Conservative Treatments Haven't Worked: Should I Try a Pain Pump?

Conservative Treatments Haven't Worked: Should I Try a Pain Pump?

Physical therapy and lifestyle changes can work wonders on some types of pain, but when nothing seems to work, medication may be your best solution. But drugs come with side effects and the risk of addiction.

Most of the problems associated with pain medications stem from misuse and high dosages. But there’s a way to use medication without these risks — intrathecal targeted drug delivery or a pain pump.

Our team at Regency Pain & Therapy Institute in Mansfield, Texas, understands the frustration you experience with chronic pain that doesn’t respond to conservative treatments, so we offer the pain pump as a next-level solution. We implant a small reservoir filled with baclofen in your abdomen and route a thin catheter to your spinal cord. We program the reservoir to release controlled amounts of the medication. 

Here are some signs you may be a good candidate for a pain pump.

Pain pumps — more effective than oral medication

Certain types of pain are intractable, and medication barely reduces the intensity. This often leads people with chronic pain to misuse opioid medications, hoping that larger doses will ease their suffering. Unfortunately, it only leads to addiction.

The medication contained in a pain pump is safer and more effective for several reasons:

We program your pain pump to deliver precise amounts of medication, so you don’t have to remember to take it, there’s no chance of overdosing, and the medication is delivered straight to your spinal cord, so your relief is immediate. 

When to consider a pain pump

Several scenarios may warrant a pain pump, but we never recommend it before trying conservative measures, such as physical therapy and injections. If those fail to bring relief, a pain pump may be in order. Here are some of the conditions that may qualify for a pain pump.

You have muscle spasticity or rigidity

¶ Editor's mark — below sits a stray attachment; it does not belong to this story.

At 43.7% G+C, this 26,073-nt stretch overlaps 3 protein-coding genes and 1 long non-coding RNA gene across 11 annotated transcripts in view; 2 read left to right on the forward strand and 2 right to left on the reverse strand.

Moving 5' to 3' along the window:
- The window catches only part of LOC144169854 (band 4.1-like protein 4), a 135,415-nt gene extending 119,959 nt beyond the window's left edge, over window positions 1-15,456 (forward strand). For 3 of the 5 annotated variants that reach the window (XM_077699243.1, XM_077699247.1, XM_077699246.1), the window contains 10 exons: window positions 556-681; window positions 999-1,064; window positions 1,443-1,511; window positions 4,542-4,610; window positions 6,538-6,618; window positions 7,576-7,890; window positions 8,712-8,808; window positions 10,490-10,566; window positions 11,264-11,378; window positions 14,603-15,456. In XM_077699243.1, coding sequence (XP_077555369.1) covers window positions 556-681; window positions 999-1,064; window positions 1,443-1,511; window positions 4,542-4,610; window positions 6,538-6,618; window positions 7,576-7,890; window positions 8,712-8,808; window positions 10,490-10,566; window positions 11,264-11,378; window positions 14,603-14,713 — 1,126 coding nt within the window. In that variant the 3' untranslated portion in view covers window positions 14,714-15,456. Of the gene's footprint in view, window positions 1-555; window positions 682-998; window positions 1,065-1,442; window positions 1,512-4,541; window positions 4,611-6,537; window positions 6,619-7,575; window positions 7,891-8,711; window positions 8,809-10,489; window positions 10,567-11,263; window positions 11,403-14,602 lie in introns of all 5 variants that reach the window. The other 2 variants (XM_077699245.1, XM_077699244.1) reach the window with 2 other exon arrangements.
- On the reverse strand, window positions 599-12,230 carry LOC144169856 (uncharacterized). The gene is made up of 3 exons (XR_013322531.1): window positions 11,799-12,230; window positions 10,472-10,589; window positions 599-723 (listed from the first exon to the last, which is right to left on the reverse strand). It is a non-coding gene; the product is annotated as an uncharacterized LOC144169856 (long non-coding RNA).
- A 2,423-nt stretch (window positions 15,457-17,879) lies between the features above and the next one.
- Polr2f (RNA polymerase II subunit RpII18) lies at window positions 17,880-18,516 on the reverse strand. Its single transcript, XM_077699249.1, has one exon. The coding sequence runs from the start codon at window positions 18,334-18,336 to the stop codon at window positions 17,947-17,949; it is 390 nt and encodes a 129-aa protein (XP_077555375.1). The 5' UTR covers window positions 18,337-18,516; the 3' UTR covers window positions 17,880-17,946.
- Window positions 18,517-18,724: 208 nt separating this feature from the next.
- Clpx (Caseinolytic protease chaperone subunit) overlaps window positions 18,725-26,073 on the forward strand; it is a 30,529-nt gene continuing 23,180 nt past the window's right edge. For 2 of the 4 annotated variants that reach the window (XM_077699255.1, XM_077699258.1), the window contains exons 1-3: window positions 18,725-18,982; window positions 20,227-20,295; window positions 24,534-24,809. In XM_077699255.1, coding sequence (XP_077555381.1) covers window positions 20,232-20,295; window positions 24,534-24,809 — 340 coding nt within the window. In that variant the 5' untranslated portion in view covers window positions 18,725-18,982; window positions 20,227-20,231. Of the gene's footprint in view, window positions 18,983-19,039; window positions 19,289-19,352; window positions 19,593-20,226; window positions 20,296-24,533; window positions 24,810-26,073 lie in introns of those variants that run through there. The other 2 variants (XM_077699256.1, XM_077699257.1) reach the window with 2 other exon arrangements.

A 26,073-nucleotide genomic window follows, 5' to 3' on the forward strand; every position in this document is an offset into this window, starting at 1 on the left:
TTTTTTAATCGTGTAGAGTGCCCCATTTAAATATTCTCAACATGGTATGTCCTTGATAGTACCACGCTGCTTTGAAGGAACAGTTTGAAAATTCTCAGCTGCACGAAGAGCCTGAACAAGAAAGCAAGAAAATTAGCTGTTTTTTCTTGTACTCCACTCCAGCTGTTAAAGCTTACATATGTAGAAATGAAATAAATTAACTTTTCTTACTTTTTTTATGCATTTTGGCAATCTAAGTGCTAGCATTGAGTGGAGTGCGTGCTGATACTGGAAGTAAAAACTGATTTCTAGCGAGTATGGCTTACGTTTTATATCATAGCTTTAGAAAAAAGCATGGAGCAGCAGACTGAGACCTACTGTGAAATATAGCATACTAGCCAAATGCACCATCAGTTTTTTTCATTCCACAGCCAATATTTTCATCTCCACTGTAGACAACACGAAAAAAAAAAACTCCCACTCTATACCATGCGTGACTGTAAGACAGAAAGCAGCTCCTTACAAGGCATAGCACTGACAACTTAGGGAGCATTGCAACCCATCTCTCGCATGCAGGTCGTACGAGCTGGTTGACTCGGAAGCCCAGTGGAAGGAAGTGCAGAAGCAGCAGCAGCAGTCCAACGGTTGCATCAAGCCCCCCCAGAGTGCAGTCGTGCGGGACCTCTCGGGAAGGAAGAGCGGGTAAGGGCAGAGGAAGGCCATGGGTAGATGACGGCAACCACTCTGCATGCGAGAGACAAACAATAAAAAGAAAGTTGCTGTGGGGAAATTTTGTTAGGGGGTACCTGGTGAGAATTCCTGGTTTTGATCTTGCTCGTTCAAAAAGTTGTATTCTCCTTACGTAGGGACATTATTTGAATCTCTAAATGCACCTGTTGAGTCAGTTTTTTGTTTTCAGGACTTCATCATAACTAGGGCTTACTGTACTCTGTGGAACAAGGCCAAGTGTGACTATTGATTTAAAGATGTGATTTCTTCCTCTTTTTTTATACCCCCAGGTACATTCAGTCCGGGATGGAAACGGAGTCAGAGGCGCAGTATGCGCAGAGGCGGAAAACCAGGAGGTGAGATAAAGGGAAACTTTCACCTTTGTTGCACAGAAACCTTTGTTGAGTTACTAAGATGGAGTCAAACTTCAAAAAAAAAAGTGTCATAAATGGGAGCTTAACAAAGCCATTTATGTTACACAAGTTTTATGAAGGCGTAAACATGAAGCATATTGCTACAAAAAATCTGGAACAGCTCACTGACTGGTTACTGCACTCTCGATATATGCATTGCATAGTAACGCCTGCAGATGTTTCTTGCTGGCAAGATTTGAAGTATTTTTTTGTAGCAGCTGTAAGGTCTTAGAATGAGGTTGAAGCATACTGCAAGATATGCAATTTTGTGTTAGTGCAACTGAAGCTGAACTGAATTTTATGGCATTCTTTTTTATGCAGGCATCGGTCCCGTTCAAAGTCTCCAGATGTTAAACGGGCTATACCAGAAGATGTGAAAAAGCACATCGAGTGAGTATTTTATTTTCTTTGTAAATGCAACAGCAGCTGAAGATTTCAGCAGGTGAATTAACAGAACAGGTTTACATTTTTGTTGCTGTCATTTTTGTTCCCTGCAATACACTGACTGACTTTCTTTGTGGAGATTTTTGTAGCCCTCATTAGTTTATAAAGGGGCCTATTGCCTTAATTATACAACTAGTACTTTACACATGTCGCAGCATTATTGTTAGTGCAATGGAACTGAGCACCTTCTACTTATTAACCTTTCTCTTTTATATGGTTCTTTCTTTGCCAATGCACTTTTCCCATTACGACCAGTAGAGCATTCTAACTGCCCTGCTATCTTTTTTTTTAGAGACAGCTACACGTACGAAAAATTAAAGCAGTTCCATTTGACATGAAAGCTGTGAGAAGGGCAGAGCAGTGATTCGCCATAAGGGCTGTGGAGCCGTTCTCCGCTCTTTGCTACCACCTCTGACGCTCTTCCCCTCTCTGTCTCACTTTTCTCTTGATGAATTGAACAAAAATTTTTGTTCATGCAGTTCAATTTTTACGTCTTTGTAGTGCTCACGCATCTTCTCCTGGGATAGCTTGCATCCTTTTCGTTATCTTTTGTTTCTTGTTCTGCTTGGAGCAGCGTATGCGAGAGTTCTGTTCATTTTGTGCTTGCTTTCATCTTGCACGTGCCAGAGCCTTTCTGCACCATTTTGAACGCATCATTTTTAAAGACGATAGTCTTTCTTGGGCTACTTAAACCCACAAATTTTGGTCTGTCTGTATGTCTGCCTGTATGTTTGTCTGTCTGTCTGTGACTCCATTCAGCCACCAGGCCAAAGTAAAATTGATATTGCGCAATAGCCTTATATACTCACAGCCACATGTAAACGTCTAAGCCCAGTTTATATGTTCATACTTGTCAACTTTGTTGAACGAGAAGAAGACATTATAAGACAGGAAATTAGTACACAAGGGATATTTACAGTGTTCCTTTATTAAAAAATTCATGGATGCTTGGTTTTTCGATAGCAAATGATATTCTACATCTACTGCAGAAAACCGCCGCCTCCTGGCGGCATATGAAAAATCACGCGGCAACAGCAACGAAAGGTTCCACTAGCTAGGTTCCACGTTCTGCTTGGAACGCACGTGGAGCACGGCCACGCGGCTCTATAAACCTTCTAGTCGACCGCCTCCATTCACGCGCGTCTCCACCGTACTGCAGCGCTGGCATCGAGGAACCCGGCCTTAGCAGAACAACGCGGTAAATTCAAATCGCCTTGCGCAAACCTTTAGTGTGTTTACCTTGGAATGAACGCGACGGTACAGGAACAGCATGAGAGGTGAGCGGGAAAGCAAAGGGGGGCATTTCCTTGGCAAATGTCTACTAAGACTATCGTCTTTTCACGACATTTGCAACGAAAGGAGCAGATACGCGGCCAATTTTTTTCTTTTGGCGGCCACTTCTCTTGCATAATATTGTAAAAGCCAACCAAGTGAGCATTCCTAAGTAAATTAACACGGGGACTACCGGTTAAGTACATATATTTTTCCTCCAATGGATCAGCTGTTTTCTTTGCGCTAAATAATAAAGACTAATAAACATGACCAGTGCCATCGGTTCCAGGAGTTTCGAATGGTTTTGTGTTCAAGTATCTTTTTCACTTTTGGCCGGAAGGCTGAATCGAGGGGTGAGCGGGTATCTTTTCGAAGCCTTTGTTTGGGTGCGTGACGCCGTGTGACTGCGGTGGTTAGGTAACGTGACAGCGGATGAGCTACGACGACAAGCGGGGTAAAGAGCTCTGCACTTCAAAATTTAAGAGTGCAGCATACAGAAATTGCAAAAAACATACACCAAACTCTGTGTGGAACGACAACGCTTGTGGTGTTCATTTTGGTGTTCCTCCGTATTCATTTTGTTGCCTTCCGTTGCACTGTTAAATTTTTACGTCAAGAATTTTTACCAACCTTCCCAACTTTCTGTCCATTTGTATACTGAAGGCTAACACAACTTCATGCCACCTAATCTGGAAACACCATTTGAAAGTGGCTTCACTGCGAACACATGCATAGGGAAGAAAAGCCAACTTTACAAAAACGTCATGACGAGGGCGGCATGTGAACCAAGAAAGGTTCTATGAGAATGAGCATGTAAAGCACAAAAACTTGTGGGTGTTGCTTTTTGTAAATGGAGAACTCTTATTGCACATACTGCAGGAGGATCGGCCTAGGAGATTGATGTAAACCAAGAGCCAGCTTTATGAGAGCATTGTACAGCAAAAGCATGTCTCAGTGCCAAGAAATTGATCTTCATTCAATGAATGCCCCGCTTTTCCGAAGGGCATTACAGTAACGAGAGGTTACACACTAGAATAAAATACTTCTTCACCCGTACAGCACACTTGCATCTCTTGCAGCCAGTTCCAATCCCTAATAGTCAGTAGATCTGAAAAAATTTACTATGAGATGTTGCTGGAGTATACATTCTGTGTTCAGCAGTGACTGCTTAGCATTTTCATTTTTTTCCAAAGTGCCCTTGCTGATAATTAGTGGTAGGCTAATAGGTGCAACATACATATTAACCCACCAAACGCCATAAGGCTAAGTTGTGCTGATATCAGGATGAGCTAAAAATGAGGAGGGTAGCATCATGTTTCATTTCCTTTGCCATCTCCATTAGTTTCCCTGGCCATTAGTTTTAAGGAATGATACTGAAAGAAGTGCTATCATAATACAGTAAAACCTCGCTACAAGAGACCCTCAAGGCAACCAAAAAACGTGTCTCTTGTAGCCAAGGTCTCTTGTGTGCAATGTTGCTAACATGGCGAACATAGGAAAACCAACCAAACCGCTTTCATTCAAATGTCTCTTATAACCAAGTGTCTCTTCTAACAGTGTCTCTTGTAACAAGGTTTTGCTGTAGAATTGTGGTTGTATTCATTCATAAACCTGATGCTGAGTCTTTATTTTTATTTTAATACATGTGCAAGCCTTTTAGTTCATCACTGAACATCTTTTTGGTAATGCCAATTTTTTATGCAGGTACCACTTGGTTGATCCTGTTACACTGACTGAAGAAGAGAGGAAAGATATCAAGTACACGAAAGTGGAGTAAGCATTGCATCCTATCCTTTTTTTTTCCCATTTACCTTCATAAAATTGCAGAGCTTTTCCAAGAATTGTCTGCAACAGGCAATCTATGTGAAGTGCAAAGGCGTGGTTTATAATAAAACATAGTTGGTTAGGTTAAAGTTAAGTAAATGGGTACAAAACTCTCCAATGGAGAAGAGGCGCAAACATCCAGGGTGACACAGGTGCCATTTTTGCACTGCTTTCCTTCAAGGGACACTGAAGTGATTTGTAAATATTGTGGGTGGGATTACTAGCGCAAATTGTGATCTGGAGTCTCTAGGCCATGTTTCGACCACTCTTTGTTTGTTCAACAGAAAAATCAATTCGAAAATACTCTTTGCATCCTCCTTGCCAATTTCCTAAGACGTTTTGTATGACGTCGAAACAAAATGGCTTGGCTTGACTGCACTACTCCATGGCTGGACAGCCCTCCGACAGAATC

Chronic muscle contractions are painful and can interfere with your ability to perform everyday tasks. Spasticity and rigidity often stem from medical conditions such as:

By delivering the muscle-relaxing medication directly into your spinal cord, the pain pump bypasses your digestive system and stops pain instantly. 

You have cancer pain

Cancer hurts — it affects your nerves and bones as it spreads throughout your body. Cancer treatment can also cause pain by damaging nerve fibers and generating scar tissue. As long as your cancer hasn’t spread to your spine, a pain pump may be advisable.

You had back surgery that didn’t work

About 84% of adults experience chronic lower back pain, and many opt for surgery to resolve it. Up to 40% of those patients experience persistent pain despite the surgery. It’s so common that it even has a name: failed back surgery syndrome, and it makes you a good candidate for a pain pump.

You have chronic regional pain syndrome

Severe burning pain in one arm or leg may be the result of a nerve injury and a condition called chronic (or complex) regional pain syndrome. Sometimes we can confirm the point of injury, and sometimes the exact cause remains unknown, but either way, a pain pump is often the most effective solution to stop the persistent pain.

You have scar tissue in your spine

Your spine is a narrow canal with countless nerves running in and out. The slightest crowding can press against these delicate nerve fibers and cause unrelenting pain. Inflammation and scar tissue are two of the most common culprits that can crowd your spine. We call this condition arachnoiditis and treat it with a pain pump.

Oral medications are causing side effects or addiction

It takes a higher dose of oral medication to make it through your digestive system, so it carries a higher risk of addiction and side effects than medication delivered through a pain pump. If oral medication is causing secondary problems, it may be time to consider a pain pump.

Should you try a pain pump?

Pain pumps are 91% effective for those who try them, but they aren’t for everyone. In fact, if you have a psychological disorder, such as dementia, you’re not a good candidate for a pain pump. Cancer in your spine, active infections, and drug allergies can also disqualify you.

To find out if a pain pump is the right choice for you, schedule a consultation with our team by calling us at 817-435-1642 today. 

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